...[Cooking as recent cultural trend] The earliest suggestive evidence of fire being associated with humans was found at two sites in Kenya dating to 1.5 Mya. In both cases, soil sediments appear to have been exposed to high temperatures. However, it is not necessary to assume that early humans were responsible. The burned soil could have resulted naturally from lightning started wild fires that are common in the grasslands of East Africa. Similar questionable evidence has been found in South Africa dating to about 1 Mya. There is no convincing evidence of human control of fire at this early time. A 0.79 Myr old site in Israel [Gesher Benot Ya'aqov, Science 304 (2004) 725)] has more credible evidence, though there does not seem to have been any cooking or repeated fire creation. The earliest convincing evidence of fire use for cooking appears at the 0.3-0.55 Myr old late Homo erectus site at Zhoukoudian in China and the 0.4 Myr old presumed early archaic Homo sapiens site of Terra Amata near Nice. In both cases the evidence is primarily in the form of food refuse bones that were apparently charred during cooking. Unfortunately, there still is not sufficient evidence at either site to say conclusively that there was controlled fire in the sense of being able to create it at will. However, by 100 kya, there is abundant evidence of regular fire use at Neandertal sites. By that time, they evidently were able to create fires when they wished to, and they used them for multiple purposes. http://anthro.palomar.edu/homo2/mod_homo_3.htm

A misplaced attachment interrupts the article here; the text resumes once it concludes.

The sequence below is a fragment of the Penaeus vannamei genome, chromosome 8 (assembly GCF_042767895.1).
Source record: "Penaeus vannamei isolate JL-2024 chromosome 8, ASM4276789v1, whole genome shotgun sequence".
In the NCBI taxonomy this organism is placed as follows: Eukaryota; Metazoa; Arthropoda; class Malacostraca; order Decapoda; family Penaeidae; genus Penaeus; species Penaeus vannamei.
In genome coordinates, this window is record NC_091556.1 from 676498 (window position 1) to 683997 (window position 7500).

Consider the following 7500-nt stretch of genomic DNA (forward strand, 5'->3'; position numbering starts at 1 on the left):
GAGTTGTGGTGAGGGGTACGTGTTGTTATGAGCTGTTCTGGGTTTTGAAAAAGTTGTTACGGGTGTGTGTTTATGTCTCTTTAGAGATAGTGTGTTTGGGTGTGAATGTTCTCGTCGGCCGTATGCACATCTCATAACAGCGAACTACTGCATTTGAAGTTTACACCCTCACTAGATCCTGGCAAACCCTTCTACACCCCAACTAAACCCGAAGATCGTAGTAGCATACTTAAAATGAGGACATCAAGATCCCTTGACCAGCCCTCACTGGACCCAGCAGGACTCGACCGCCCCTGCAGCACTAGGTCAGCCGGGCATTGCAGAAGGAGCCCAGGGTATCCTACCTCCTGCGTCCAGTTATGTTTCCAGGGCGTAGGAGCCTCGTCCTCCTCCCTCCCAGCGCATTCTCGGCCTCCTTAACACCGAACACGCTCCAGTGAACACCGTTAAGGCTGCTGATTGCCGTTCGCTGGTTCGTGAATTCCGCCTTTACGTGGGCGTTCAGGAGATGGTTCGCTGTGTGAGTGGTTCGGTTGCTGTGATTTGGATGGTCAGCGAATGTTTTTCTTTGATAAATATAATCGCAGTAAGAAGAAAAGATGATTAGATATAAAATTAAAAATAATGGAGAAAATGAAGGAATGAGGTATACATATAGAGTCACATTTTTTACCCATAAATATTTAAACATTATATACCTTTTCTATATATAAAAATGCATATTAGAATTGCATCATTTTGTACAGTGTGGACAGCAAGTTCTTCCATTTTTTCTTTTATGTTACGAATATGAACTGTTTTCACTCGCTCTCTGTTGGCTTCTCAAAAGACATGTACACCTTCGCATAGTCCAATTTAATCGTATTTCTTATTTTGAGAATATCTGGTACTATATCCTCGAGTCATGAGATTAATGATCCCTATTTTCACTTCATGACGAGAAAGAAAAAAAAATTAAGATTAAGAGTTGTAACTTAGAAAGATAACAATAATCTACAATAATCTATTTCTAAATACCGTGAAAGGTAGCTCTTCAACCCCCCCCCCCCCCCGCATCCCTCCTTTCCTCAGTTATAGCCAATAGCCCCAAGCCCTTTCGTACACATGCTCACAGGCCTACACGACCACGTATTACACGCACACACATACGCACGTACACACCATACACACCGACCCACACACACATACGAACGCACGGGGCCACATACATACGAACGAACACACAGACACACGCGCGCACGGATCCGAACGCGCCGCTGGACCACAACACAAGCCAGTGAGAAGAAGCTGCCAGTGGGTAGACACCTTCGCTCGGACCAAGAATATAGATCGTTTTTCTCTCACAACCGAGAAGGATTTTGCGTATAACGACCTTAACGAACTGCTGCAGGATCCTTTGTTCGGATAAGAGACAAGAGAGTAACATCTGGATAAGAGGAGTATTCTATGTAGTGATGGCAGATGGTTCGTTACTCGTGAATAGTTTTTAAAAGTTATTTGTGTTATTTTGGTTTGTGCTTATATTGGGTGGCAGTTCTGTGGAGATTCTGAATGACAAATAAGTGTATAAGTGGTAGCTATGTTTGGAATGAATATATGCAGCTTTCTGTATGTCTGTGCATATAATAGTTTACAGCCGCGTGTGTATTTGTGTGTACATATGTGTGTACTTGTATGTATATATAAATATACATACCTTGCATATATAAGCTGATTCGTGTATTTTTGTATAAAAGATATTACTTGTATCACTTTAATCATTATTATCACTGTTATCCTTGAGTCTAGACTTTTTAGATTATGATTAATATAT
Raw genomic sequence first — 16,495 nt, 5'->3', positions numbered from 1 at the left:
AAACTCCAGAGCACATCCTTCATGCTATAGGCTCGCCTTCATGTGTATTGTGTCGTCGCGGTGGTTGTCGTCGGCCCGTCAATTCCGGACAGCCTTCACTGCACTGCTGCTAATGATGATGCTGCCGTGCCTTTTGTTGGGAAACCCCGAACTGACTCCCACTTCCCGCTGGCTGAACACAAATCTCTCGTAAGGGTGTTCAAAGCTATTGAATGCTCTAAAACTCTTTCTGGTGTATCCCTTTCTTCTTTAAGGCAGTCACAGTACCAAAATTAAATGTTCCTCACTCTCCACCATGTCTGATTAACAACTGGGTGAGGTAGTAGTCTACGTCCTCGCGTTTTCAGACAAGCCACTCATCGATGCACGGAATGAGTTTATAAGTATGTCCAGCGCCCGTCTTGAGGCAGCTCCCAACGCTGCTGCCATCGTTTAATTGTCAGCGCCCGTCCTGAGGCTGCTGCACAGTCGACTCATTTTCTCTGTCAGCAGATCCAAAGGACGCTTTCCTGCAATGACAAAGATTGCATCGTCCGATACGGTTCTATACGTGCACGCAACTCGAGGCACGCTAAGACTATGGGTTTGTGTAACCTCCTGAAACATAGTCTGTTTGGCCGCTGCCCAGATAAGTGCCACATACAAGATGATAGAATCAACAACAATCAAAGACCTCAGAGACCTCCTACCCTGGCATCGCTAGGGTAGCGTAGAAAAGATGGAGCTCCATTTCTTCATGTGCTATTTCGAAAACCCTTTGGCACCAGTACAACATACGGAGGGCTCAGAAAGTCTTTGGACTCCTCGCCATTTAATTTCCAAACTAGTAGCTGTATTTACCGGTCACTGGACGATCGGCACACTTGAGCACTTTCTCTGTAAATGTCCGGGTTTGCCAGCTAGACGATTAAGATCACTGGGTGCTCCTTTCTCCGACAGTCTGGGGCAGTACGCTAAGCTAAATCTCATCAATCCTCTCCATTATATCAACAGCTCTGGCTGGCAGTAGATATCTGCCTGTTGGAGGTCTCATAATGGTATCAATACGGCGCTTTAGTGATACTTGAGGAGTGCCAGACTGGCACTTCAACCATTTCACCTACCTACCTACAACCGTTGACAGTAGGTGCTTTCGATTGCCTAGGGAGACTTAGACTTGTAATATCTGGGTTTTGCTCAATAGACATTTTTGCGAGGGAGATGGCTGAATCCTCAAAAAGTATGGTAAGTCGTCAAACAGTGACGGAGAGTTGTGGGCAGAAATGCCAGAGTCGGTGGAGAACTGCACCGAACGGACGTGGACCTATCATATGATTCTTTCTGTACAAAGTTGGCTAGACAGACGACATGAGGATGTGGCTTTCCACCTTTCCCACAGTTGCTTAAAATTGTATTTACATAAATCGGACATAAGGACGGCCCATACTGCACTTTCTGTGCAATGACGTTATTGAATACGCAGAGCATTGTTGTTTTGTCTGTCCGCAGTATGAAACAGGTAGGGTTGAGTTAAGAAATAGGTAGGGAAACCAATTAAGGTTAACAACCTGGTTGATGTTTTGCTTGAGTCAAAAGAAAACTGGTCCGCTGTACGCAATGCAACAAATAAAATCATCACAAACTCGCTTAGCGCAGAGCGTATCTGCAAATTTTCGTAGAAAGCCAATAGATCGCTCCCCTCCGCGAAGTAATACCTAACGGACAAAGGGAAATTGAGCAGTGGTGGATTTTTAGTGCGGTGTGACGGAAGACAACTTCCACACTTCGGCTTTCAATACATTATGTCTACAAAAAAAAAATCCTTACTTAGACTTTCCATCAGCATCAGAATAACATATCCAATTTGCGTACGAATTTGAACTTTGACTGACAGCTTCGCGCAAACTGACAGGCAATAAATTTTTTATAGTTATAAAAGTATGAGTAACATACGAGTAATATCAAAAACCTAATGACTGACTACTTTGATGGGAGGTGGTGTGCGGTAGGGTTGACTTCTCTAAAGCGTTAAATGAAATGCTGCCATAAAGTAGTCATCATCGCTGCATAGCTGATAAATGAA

...[Seduction theory] Once humans started cooking, the quantity they ate was much higher than usual because the instinctive "stop" mechanism only works well with original, raw foods we've been exposed to during evolution, but is subverted by cooking. Thus, since their metabolisms became overloaded, raw sweet potatoes tasted less good the following morning, and the only way to get enough satisfaction with food was to continue cooking. In a sense, humans became prisoners of the vicious cycle they had built themselves.

...[Wildfire cooking as the original sin] Typically, predators move in soon after a fire to forage for food among the charred or partially burnt remains. Ruminants later visit to lick at the ashes (for salt). It may also have been at this stage that humans would first have begun to appreciate not just the different and perhaps appealing taste of fired food, but more importantly its effects in preserving meat for later consumption when it would otherwise spoil if not soon eaten--a survival advantage.

...[Bad weather theory] humans did not start using fire consistently until about 0.4-0.5 Mya, perhaps to drive predators away and keep warm. Where the less equable environments of the temperate zones are concerned (and particularly where the harsher climates of higher latitudes or altitudes are concerned), fire probably would have been essential for warmth and to thaw out meat that had become frozen. From there it likely would not be much of a leap to proceed to the next step of beginning to cook food.